By Danielle Ozbat BizWorks celebrated its fifteenth year of supporting and mentoring small businesses at its first homecoming event last Thursday. The nonprofit small...

By Danielle Ozbat

BizWorks celebrated its fifteenth year of supporting and mentoring small businesses at its first homecoming event last Thursday.
The nonprofit small business incubator – businesses incubate for three years, with the option to stay longer – was created by the Jefferson Davis Association in 2001 and uses a Business Builder program to address the uncertainty of entrepreneurship. BizWorks’ mission is to help develop new and emerging businesses that contribute to Chesterfield’s economic vitality and foster relationships with the community.

“Over the years we worked with about 75, 80 members and the good part about is that the majority of them are still in business,” Tanner Collins, assistant director of BizWorks, said. “Our goal is to always constantly be on the search for how can we make the member be successful? Thaddeus Huff, executive director of BizWorks, was excited to meet past members and catch up with current members. Huff said the homecoming celebration will be a yearly event.

“This is our first time doing this,” Huff said, “We figured we’d get [to see] all the companies that have been through here so it’s kind of exciting to have folks back.”

Along with Rick Young, owner of the Half Way House restaurant, Thaddeus-Huff-presents-James-Blackburn-Jr-with-Iron-Spike-awardHuff presented the first “Iron Spike” award to James Blackburn Sr., owner of Bellwood Road LLC, (the company rents out residential and commercial properties). The award is to honor someone who has shown commitment to small businesses and its name pays homage to the Falling Creek Ironworks, the first iron production facility in North America that was built in 1619.

Blackburn was not able to attend, so his son, James Blackburn Jr., accepted in his honor.

The event was catered by BizWorks members Andrea Williams and Phea Ram, who treated guests to a mashtini bar and smoothies respectively.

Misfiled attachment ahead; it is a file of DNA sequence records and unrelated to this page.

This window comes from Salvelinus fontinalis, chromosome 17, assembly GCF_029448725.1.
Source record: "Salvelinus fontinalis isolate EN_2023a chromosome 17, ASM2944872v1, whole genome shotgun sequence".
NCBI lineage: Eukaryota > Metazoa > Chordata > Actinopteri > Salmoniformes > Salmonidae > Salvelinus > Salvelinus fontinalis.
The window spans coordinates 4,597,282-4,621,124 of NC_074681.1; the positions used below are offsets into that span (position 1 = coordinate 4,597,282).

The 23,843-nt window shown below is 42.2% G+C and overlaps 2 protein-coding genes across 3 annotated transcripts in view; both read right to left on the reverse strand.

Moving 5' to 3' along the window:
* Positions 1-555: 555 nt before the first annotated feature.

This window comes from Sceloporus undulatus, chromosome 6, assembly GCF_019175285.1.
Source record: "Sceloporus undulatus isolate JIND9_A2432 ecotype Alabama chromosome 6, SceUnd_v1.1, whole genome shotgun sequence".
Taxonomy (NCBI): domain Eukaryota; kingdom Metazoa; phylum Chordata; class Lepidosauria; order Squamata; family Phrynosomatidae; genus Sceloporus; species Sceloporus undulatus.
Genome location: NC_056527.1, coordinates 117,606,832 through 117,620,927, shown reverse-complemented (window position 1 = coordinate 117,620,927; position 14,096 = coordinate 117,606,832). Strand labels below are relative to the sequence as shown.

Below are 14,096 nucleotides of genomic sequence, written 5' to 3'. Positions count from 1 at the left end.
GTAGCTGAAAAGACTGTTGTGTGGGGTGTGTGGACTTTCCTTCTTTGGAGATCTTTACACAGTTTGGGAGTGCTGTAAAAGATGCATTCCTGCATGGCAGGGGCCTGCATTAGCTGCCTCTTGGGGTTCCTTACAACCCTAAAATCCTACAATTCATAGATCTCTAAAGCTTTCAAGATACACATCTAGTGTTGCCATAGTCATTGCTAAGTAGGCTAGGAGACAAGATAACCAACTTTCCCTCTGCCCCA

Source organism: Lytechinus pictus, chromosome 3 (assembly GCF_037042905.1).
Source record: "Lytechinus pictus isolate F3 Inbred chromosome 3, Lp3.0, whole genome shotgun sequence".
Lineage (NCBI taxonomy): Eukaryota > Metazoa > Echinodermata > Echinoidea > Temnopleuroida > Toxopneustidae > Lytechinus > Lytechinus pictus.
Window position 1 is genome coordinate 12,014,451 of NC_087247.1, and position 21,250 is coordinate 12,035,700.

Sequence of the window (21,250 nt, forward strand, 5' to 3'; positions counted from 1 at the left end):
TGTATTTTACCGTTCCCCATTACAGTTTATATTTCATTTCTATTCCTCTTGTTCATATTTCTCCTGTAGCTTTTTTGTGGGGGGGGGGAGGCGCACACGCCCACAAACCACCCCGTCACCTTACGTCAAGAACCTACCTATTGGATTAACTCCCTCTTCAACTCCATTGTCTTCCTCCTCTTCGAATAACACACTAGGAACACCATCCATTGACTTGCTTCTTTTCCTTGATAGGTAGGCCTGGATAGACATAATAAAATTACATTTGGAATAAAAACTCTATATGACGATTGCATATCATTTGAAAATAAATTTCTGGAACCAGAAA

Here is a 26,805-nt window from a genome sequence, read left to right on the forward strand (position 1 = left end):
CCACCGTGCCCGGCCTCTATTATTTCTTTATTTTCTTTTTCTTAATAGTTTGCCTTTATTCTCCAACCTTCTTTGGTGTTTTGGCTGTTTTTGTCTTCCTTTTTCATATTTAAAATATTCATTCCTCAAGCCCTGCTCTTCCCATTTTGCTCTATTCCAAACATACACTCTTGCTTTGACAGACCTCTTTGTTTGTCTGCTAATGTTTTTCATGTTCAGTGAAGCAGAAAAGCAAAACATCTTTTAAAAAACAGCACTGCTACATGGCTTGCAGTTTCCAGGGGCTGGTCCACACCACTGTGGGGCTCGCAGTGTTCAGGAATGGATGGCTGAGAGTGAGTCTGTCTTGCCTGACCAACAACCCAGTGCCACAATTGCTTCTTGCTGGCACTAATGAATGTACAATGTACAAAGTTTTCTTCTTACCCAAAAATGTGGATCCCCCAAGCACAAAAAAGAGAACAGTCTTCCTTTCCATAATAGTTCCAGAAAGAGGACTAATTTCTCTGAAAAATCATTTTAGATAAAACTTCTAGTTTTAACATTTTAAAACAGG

Williams owns Minnie Events and Catering, which has been operating for a year. She started with the Start Smart program, an intensive ten-week course that equips members with the skills and knowledge needed to start a business, and she did luncheons and catered at BizWorks events. Williams works full time, which only allows her to cater a few events, but she hopes to eventually do catering full-time.

“BizWorks has given me a lot of contacts [through] networking so there’s a lot of business out there for me,” Williams said. “It’s great meeting new people and I’m just excited for people to try my food and [my] different creations.”

Ram, a BizWorks member since 2011, owns Tropical Safari and eventually switched to the Virtual Entrepreneur Program, (which allows members to participate in the Business Builder program off-site), because he wanted to reorganize his business. He said business is picking up and he wants to add iced tea to the menu.

Another BizWorks member who has seen success is LaKesha Broussard, program director and chief creative officer of The Village Children and Family Services, which provides mental health services. Broussard was a guest speaker at the event and praised BizWorks for helping her with her business endeavors.

“If you’re really serious about growing your business and you want to be around a group of other entrepreneurs who are going to help you do that, then this [is] definitely the place for you.” Broussard said. “[BizWorks] is a great place … they support you, they hold you accountable, and for me that’s really important.”